The Food Industry’s Little Helper14 Oct 2014
Enzymes are little helpers that make the food world go around. Chemically speaking, of course, they are complex biological catalysts that promote various kinds of biochemical reactions, mostly by lowering the activation energies of specific substrates. I was never any good at chemistry. I prefer to think of enzymes in the commercial sense. The uses […]
Enzymes are little helpers that make the food world go around. Chemically speaking, of course, they are complex biological catalysts that promote various kinds of biochemical reactions, mostly by lowering the activation energies of specific substrates. I was never any good at chemistry. I prefer to think of enzymes in the commercial sense.
The uses of enzymes are many and can be seen as parts of a jigsaw puzzle, which help to smooth off corners or fill in inexplicable gaps. One of the pioneers in analytical chemistry Emil Fischer, Nobel Prize Winner in 1902, described this as the “lock and key model”. For food scientists, it is more a question of using enzymes to control specific reactions, such as the difference between ripening and spoilage in fruits and vegatables. This can be done by deactivating them through heat, to increase shelf-life or immobilizing an enzyme by attaching it to another inert object which will limit its activity without affecting the food product.
On the other hand, enzymes can be purified and added to food products to activate certain features in the food to be processed; for example, there are enzymes which help to convert starch into sugar in baking, confectionery and beverages. Other enzymes can increase juice yield from grapes, clarify wine or fruit juices, or tenderise meats. Enzymes are also widely used in the brewing process.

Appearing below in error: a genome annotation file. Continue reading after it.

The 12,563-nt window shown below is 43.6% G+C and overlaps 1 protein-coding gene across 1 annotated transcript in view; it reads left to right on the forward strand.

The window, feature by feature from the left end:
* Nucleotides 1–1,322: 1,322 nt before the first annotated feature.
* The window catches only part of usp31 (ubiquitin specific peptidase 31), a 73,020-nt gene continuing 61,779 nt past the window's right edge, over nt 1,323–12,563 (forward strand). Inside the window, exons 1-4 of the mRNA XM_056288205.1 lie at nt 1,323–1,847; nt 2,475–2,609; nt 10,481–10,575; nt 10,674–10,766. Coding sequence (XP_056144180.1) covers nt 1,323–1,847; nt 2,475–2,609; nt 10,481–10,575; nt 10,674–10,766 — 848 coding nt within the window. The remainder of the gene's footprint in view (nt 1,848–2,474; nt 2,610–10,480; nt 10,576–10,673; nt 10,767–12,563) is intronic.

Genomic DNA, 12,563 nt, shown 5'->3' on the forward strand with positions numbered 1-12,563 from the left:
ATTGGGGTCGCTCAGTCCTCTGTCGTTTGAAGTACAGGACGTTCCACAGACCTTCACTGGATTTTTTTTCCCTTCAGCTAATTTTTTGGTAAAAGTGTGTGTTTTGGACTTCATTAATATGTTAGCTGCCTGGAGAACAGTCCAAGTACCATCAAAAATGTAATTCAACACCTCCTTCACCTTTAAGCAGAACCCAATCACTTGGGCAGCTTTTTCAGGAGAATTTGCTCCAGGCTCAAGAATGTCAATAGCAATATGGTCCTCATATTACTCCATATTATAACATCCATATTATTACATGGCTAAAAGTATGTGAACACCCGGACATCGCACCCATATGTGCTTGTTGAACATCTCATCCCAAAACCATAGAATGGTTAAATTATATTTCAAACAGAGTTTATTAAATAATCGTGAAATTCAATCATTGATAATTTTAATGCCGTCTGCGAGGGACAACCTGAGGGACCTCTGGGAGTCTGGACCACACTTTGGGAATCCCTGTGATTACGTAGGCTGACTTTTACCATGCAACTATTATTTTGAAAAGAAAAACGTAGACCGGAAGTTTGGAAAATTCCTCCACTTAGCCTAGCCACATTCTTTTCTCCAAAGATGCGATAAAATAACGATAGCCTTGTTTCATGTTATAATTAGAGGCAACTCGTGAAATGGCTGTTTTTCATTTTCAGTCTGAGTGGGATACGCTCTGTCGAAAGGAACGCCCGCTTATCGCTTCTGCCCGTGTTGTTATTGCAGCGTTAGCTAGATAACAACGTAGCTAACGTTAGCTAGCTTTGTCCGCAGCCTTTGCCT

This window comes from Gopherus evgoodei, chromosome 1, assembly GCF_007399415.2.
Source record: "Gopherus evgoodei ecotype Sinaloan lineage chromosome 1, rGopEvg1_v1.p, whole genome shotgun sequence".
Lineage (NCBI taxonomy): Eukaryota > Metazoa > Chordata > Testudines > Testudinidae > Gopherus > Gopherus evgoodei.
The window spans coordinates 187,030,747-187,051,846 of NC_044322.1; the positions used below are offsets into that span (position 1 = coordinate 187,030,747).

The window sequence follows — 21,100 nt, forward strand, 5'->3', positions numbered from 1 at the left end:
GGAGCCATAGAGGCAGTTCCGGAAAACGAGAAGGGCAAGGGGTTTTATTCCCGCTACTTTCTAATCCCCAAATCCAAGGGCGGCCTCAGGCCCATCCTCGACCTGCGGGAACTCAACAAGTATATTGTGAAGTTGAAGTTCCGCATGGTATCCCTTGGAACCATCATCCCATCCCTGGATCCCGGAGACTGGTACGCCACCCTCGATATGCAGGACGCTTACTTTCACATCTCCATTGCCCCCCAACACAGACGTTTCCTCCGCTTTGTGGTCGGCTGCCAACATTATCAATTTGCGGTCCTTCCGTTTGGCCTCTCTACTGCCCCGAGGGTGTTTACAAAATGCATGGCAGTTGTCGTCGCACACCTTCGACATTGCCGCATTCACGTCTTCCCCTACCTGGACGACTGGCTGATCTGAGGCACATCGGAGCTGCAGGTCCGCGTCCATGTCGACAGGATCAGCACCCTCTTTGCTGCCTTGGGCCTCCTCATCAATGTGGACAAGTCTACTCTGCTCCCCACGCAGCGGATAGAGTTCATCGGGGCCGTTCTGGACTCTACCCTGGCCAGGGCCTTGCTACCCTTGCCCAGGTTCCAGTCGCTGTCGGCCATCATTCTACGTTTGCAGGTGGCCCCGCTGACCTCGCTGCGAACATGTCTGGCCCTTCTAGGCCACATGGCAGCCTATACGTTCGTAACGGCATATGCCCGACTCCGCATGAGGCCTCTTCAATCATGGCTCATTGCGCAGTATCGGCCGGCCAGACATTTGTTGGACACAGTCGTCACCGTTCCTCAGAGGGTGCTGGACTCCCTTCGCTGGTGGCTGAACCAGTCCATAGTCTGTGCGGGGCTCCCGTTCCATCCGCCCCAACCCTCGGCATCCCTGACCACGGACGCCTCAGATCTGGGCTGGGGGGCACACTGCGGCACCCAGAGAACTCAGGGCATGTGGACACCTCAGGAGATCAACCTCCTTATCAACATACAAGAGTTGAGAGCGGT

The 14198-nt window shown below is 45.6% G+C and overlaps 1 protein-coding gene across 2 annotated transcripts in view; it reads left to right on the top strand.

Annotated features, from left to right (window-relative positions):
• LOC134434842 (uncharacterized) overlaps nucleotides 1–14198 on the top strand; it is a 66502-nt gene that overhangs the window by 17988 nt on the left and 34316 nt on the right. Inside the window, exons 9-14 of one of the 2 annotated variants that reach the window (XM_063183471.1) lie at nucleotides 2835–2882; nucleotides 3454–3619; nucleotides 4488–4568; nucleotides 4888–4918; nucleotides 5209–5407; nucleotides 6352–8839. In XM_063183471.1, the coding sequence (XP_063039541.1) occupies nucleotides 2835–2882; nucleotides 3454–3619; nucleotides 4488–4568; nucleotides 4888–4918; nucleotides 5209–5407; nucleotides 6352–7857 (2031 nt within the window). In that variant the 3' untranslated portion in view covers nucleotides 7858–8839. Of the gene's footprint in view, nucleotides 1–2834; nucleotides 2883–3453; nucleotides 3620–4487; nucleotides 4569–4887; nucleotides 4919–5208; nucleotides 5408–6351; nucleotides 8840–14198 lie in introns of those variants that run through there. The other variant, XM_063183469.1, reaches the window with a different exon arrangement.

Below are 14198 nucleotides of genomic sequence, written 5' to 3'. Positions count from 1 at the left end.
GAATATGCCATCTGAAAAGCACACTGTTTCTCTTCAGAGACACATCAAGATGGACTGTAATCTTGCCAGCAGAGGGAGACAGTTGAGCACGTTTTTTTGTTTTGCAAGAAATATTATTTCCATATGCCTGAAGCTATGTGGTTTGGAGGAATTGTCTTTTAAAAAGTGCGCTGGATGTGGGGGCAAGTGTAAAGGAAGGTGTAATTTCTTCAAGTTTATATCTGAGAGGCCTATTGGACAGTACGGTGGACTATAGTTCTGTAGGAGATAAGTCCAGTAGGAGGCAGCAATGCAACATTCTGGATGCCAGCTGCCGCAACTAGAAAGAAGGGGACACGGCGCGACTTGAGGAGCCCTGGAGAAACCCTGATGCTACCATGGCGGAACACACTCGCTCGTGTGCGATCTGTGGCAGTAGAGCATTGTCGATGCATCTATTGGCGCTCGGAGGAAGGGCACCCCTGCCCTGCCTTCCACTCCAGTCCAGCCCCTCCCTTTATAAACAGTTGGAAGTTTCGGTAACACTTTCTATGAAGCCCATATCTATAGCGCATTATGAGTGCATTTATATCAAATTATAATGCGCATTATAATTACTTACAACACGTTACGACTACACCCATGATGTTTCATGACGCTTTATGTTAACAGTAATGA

More recently, enzymes are being applied in the meat industry to help improve the flavour profile, as well as reducing allergic reactions to some proteins. An example of this is protease from DSM, a former Fi Europe Award Winner. This enzyme breaks down protein chains into smaller fragments, helping improve the uptake of amino acids in the digestive tract – a functionality that is well appreciated by the sports nutrition market. Furthermore, allergic reactions to food products can be reduced by proteases that help degrade specific immune response triggers on wheat gluten or cow milk proteins. Also, high protein beverages typically require protein levels of 20% or more, putting a high demand on the solubility of the protein used in the drink.
The market for high protein food products continues to grow as they enable consumers, conscious about health and wellness, to take a holistic approach to health and wellbeing that includes weight management, satiety and muscle build-up and repair for exercise. Moreover, the awareness of protein intake has gone mainstream with a recent Mintel report saying that over half of Americans are looking for more protein in their diet. Recent years have also seen an increase of prices of protein for multifunctional use.
Where and how specifically enzymes are involved in cutting amino acids, and at which pH and temperature they do their work, all impact how the protein will end up tasting and feeling in the end product.
It is fascinating to take a closer look at some components of food science, which many consumers take for granted – like the little enzyme, without which we would all be much poorer!
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